Be a Leader, Not a Boss

by Bill Mansell on February 19, 2013 | Articles


As a teenager, I worked in a grocery store where there were two managers, one during the day, and another in the evening.  One was liked and respected by every employee.  He was a true leader in the sense that people wanted to please him and follow him.  The other manager was despised by many.  If he told an employee to do something, they often did it grudgingly and half-heartedly.  He was the boss so they did what he said, but never gave the level of effort and loyalty afforded to the other manager.  I’ve often wondered why.  What caused one manager to be respected and followed, where the other was despised, ridiculed, and occasionally sabotaged by his employees?  One was a true leader, the other, just a boss.

What is the difference?  As I’ve watched people in leadership positions over the years, I’m convinced that it’s not just a matter of personality or charisma.  The difference between a boss and a leader boils down to his or her attitude.

A boss relies on the authority of the position to command obedience.  He or she is in charge and knows it.  Bosses typically think they are smarter, better, and more qualified than anyone else, simply because of their position as a manager or supervisor.  They mistakenly assume that they have all the answers and those who are subordinate to them know nothing.  Bosses ask employees to do things that they themselves would never do (they are too good or important, you see).  It’s an attitude of superiority, entitlement, and power.

A leader, on the other hand, earns the respect of those he or she works with.  Leaders feel that each employee is an indispensable member of the team and that the leader’s role is to provide vision and then set the example by being a model contributor toward that vision.  The leader never asks an employee to do something he or she would not be willing to do under similar circumstances.  Leaders value the input of employees from every level and help all employees “buy in” to the company’s mission and direction.  When employees understand the significance of their contribution to the company vision, and observe the leader’s commitment to help the team achieve these goals, they willingly and instinctively follow the leader.  The leader’s attitude is one of mutual respect, teamwork, and vision.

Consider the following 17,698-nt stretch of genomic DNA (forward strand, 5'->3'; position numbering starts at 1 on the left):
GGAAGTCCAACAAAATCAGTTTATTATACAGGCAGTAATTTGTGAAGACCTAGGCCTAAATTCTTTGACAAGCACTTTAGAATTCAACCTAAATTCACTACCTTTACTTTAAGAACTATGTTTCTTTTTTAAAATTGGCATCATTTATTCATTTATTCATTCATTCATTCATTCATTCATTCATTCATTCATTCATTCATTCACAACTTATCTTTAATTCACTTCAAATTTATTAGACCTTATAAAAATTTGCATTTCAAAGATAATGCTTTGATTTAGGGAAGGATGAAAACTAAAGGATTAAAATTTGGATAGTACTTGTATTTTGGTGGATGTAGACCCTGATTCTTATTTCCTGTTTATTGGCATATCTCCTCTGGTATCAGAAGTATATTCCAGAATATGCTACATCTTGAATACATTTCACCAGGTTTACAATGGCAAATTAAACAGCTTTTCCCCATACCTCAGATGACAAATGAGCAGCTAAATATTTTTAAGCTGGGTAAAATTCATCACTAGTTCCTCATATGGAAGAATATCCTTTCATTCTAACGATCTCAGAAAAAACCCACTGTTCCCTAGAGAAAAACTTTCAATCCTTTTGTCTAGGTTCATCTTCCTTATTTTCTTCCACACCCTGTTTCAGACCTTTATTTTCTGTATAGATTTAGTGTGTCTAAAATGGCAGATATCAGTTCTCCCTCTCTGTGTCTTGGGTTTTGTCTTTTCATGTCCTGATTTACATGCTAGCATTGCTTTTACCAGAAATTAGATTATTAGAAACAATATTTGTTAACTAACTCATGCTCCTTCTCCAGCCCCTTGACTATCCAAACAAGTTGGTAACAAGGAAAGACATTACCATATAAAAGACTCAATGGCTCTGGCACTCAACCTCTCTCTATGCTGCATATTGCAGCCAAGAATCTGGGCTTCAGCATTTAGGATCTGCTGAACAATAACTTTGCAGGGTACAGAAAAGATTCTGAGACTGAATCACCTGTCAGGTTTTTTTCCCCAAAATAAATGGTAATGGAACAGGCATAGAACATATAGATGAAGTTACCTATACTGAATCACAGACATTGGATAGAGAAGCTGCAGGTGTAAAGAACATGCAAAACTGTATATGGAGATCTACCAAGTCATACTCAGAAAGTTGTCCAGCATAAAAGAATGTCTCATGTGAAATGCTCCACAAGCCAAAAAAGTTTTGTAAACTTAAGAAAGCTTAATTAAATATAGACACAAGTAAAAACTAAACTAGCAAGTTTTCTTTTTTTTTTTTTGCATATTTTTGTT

We all have influence over those around us.  My question is, “What kind of leader are you?”

Success Tip:  Whether you are the company president or working in the mail room, adopt the attitudes of mutual respect, teamwork, and commitment to the company vision.  As you do, you will become a true leader.

Bill Mansell is president of MindPerk, Inc., one of the web's largest resources for self improvement and business training. A dynamic speaker and success coach, Bill is the author of a weekly blog titled, One Minute Motivators. Bill helps companies and organizations inspire and motivate their team members to consistently achieve more. His contagious enthusiasm has helped people from all walks of life to reach and exceed their goals.

has 149 articles on MindPerk.

{ 2 comments… read them below or add one }

Connie February 19, 2013

Mr. Mansell, what truth you just wrote! As I read it, it sounded just like my Precious Husband of 54 years.

Jesus called him home to Heaven December 25, 2012. At the memorial service toward the end, person after person voluntarily came forward to take the microphone and speak of his teaching ability, leadership, character, and though he was in charge, it did not seem that he was the “boss.”

Personally, I respect a teacher or leader who encourages me to do my best working as a team rather than demanding or demeaning the students or workers.
Thank you for your excellent writing and content. ……..Connie Perkins


Bill Mansell February 22, 2013

Connie, thank you for your kind words. I wish you peace during this time of loss, and comfort in knowing that those we love never really leave us. It sounds like your husband was a true leader and friend. All the best, Bill.


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